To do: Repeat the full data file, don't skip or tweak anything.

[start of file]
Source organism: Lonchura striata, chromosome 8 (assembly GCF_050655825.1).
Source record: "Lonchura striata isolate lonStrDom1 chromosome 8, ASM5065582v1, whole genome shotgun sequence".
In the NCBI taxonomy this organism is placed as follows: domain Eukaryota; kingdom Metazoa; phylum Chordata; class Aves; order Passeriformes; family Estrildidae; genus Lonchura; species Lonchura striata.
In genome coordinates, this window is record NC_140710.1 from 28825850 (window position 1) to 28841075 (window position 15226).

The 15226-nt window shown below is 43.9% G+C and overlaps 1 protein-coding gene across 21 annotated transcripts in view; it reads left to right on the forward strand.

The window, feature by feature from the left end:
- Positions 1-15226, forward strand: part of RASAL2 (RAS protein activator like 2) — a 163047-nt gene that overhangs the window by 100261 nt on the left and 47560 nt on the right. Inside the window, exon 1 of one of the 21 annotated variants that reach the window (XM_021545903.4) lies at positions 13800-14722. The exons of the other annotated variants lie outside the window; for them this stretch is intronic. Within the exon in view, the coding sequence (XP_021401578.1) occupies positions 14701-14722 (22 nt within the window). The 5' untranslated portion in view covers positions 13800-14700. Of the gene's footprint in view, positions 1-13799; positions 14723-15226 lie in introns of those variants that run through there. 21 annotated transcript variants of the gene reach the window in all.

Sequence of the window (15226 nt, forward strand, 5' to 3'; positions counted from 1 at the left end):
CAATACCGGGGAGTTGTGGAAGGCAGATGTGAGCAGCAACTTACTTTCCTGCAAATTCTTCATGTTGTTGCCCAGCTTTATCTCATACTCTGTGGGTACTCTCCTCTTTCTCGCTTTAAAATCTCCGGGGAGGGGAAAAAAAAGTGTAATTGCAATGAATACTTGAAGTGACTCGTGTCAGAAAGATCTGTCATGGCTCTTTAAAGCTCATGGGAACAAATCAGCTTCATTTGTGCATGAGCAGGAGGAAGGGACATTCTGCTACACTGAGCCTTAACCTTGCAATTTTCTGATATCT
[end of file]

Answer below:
Source organism: Lonchura striata, chromosome 8 (assembly GCF_050655825.1).
Source record: "Lonchura striata isolate lonStrDom1 chromosome 8, ASM5065582v1, whole genome shotgun sequence".
In the NCBI taxonomy this organism is placed as follows: domain Eukaryota; kingdom Metazoa; phylum Chordata; class Aves; order Passeriformes; family Estrildidae; genus Lonchura; species Lonchura striata.
In genome coordinates, this window is record NC_140710.1 from 28825850 (window position 1) to 28841075 (window position 15226).

The 15226-nt window shown below is 43.9% G+C and overlaps 1 protein-coding gene across 21 annotated transcripts in view; it reads left to right on the forward strand.

The window, feature by feature from the left end:
- Positions 1-15226, forward strand: part of RASAL2 (RAS protein activator like 2) — a 163047-nt gene that overhangs the window by 100261 nt on the left and 47560 nt on the right. Inside the window, exon 1 of one of the 21 annotated variants that reach the window (XM_021545903.4) lies at positions 13800-14722. The exons of the other annotated variants lie outside the window; for them this stretch is intronic. Within the exon in view, the coding sequence (XP_021401578.1) occupies positions 14701-14722 (22 nt within the window). The 5' untranslated portion in view covers positions 13800-14700. Of the gene's footprint in view, positions 1-13799; positions 14723-15226 lie in introns of those variants that run through there. 21 annotated transcript variants of the gene reach the window in all.

Sequence of the window (15226 nt, forward strand, 5' to 3'; positions counted from 1 at the left end):
CAATACCGGGGAGTTGTGGAAGGCAGATGTGAGCAGCAACTTACTTTCCTGCAAATTCTTCATGTTGTTGCCCAGCTTTATCTCATACTCTGTGGGTACTCTCCTCTTTCTCGCTTTAAAATCTCCGGGGAGGGGAAAAAAAAGTGTAATTGCAATGAATACTTGAAGTGACTCGTGTCAGAAAGATCTGTCATGGCTCTTTAAAGCTCATGGGAACAAATCAGCTTCATTTGTGCATGAGCAGGAGGAAGGGACATTCTGCTACACTGAGCCTTAACCTTGCAATTTTCTGATATCT